Sunday, July 25, 2004

Odds & Ends

Pete has a program which follows the traffic to this site. Well, he recently showed the gang that last month, 99 percent of our traffic was from the United States, and 1 percent (i.e., some guy) was from the Islamic Republic of Iran. At first when Pete showed me the table I thought it was a joke, but no. Someone from Iran checked our Web site out.

Nosedive Productions: Big in Iran!


Well, Nosedive was going to hold its semi-annual fundraising sketch/variety show benefit in early August, but the theatre space we were using was taken from us…by none other than my SISTER’S theatre company. I mean, of all the luck.

I’m going to have to kill her, of course. After I see her show, of course. Support first, then murder.

So, our upcoming fundraiser, “Nosedive’s Pottymouth Social,” will be going up in September. We’ll keep you posted.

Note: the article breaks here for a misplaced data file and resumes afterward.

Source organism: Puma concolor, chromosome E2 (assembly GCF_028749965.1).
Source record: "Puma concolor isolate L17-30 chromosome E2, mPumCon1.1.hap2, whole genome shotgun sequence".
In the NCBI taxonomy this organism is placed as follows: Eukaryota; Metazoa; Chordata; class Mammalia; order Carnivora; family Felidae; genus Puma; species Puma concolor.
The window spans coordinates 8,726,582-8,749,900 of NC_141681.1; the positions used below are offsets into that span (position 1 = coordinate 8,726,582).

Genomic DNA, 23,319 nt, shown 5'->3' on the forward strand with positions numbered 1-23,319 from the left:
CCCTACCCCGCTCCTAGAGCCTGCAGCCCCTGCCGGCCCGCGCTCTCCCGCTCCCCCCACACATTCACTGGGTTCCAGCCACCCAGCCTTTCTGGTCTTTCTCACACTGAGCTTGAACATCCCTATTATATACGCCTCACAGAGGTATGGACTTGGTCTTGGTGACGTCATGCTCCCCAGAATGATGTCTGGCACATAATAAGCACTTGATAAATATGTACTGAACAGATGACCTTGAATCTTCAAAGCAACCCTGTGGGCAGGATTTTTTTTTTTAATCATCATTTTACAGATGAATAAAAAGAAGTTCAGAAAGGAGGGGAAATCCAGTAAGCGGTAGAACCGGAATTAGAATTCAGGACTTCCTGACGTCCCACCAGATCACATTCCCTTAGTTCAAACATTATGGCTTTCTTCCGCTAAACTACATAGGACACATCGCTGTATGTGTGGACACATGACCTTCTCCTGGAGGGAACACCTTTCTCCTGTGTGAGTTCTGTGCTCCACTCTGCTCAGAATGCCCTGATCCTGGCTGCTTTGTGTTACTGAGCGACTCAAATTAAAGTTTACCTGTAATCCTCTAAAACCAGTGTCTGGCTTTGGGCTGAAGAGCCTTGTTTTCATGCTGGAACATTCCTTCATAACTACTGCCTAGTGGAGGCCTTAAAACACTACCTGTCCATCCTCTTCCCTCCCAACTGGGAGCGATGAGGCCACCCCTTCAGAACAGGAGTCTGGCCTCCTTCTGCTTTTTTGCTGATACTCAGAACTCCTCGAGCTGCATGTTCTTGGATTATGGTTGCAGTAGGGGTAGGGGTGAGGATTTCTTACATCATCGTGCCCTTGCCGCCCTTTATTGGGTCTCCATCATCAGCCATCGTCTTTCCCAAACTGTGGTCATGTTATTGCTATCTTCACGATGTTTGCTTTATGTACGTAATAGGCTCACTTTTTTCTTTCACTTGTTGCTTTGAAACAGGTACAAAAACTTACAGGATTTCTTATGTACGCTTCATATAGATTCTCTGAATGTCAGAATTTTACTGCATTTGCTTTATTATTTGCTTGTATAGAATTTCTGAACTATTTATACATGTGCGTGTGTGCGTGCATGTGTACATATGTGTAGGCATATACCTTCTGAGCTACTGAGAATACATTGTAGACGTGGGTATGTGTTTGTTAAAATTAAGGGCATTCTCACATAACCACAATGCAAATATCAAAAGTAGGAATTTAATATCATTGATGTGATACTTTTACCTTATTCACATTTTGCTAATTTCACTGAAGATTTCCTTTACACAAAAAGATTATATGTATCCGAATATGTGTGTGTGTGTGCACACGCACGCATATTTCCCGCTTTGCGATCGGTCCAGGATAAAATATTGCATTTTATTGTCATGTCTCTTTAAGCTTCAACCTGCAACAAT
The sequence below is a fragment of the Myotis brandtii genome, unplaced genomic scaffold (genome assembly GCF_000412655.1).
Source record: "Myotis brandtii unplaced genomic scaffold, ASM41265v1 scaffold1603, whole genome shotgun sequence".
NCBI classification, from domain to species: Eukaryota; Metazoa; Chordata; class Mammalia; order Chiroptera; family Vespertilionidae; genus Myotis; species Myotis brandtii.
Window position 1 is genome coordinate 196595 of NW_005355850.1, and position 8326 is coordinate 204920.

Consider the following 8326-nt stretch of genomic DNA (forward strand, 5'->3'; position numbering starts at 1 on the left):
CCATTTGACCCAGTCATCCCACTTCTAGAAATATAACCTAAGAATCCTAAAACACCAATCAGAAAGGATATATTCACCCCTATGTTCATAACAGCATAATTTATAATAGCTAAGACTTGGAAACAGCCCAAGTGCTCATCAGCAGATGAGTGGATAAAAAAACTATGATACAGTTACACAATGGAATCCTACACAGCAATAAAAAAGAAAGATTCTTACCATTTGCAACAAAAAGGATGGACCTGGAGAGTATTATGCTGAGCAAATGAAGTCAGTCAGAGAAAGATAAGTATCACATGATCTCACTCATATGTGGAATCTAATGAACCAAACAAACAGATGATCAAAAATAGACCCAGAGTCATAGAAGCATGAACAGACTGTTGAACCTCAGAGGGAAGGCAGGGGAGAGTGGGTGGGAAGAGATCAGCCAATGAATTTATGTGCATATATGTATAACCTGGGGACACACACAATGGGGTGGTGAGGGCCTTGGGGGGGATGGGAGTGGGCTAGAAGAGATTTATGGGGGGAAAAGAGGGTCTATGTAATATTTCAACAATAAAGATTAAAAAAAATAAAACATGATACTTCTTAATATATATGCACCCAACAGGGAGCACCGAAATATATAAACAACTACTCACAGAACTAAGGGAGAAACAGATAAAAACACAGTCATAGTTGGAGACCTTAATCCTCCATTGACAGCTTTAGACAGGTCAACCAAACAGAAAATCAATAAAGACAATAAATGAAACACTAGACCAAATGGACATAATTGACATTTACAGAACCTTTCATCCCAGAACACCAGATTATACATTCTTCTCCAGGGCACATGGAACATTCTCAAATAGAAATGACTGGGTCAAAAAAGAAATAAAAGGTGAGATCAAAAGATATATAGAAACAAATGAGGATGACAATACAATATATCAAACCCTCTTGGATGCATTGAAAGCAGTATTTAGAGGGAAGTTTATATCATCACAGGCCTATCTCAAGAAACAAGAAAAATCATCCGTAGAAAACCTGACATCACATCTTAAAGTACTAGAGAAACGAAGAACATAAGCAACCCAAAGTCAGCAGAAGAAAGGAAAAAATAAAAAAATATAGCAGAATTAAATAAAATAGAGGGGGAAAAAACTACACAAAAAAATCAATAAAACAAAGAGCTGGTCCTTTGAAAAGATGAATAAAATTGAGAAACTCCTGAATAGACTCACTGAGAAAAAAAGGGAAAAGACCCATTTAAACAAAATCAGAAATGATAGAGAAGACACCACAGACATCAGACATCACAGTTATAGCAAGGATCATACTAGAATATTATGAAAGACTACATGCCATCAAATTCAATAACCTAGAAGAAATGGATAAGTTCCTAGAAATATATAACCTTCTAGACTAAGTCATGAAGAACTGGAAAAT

Apparently Pete took some issue with my last Jamespeak, “Hacks,” and he’s posted his rebuttal on his ‘blog (and Philucifer has posted his). Sure, I guess I’m being a little too James-centric here on the subject, but then again, this is my page. I don’t mean to give the impression that an actor shouldn’t have boundaries and stick with them (yes, I’ll admit, there is something admirable about that—in an industry where people are constantly getting exploited and fucked over, actors need to set limits for themselves), but I do find it fundamentally alien that an actor absolutely refuses to say naughty words if they’re in a script. It STILL eludes me (I’ve never had a problem with “blue” language, either using or hearing it). And to never even attempt to stretch beyond your boundaries? I mean, there are boundaries and there are BOUNDARIES, people. This is, after all, just a big game of make-believe and pretend. I just don’t understand that type of timidity.